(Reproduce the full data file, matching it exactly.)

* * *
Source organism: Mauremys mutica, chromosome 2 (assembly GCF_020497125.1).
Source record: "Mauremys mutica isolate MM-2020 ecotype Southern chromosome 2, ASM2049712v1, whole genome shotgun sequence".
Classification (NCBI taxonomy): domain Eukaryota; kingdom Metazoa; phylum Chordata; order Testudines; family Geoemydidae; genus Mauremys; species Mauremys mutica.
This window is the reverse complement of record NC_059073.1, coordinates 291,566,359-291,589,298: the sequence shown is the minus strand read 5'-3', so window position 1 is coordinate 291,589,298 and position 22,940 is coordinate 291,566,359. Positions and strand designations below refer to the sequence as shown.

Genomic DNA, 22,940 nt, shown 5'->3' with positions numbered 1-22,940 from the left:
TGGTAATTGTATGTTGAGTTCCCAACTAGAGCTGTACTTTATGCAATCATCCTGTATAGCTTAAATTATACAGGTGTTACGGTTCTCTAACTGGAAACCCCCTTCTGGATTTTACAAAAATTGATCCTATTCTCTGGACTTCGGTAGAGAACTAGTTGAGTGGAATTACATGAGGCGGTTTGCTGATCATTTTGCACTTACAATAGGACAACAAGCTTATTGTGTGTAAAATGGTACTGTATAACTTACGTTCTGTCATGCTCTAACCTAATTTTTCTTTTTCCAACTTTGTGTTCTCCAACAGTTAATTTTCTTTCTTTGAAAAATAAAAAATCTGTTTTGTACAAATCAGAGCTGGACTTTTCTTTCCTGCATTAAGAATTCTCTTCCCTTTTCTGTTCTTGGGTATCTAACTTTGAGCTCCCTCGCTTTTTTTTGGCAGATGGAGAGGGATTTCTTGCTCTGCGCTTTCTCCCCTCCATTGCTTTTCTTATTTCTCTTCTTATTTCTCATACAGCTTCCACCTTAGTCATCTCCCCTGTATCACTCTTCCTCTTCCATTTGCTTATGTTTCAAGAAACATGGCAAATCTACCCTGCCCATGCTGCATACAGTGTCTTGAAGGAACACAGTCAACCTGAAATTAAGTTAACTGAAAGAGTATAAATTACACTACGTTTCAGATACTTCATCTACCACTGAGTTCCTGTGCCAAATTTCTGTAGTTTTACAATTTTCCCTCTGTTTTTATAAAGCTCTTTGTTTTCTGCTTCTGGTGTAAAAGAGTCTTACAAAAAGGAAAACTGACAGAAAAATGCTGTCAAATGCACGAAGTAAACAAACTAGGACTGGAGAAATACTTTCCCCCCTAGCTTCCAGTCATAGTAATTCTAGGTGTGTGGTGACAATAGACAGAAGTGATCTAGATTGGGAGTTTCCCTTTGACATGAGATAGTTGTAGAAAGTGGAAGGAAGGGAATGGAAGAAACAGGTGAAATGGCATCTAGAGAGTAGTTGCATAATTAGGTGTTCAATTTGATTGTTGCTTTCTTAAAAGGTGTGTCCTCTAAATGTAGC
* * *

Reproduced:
Source organism: Mauremys mutica, chromosome 2 (assembly GCF_020497125.1).
Source record: "Mauremys mutica isolate MM-2020 ecotype Southern chromosome 2, ASM2049712v1, whole genome shotgun sequence".
Classification (NCBI taxonomy): domain Eukaryota; kingdom Metazoa; phylum Chordata; order Testudines; family Geoemydidae; genus Mauremys; species Mauremys mutica.
This window is the reverse complement of record NC_059073.1, coordinates 291,566,359-291,589,298: the sequence shown is the minus strand read 5'-3', so window position 1 is coordinate 291,589,298 and position 22,940 is coordinate 291,566,359. Positions and strand designations below refer to the sequence as shown.

Genomic DNA, 22,940 nt, shown 5'->3' with positions numbered 1-22,940 from the left:
TGGTAATTGTATGTTGAGTTCCCAACTAGAGCTGTACTTTATGCAATCATCCTGTATAGCTTAAATTATACAGGTGTTACGGTTCTCTAACTGGAAACCCCCTTCTGGATTTTACAAAAATTGATCCTATTCTCTGGACTTCGGTAGAGAACTAGTTGAGTGGAATTACATGAGGCGGTTTGCTGATCATTTTGCACTTACAATAGGACAACAAGCTTATTGTGTGTAAAATGGTACTGTATAACTTACGTTCTGTCATGCTCTAACCTAATTTTTCTTTTTCCAACTTTGTGTTCTCCAACAGTTAATTTTCTTTCTTTGAAAAATAAAAAATCTGTTTTGTACAAATCAGAGCTGGACTTTTCTTTCCTGCATTAAGAATTCTCTTCCCTTTTCTGTTCTTGGGTATCTAACTTTGAGCTCCCTCGCTTTTTTTTGGCAGATGGAGAGGGATTTCTTGCTCTGCGCTTTCTCCCCTCCATTGCTTTTCTTATTTCTCTTCTTATTTCTCATACAGCTTCCACCTTAGTCATCTCCCCTGTATCACTCTTCCTCTTCCATTTGCTTATGTTTCAAGAAACATGGCAAATCTACCCTGCCCATGCTGCATACAGTGTCTTGAAGGAACACAGTCAACCTGAAATTAAGTTAACTGAAAGAGTATAAATTACACTACGTTTCAGATACTTCATCTACCACTGAGTTCCTGTGCCAAATTTCTGTAGTTTTACAATTTTCCCTCTGTTTTTATAAAGCTCTTTGTTTTCTGCTTCTGGTGTAAAAGAGTCTTACAAAAAGGAAAACTGACAGAAAAATGCTGTCAAATGCACGAAGTAAACAAACTAGGACTGGAGAAATACTTTCCCCCCTAGCTTCCAGTCATAGTAATTCTAGGTGTGTGGTGACAATAGACAGAAGTGATCTAGATTGGGAGTTTCCCTTTGACATGAGATAGTTGTAGAAAGTGGAAGGAAGGGAATGGAAGAAACAGGTGAAATGGCATCTAGAGAGTAGTTGCATAATTAGGTGTTCAATTTGATTGTTGCTTTCTTAAAAGGTGTGTCCTCTAAATGTAGC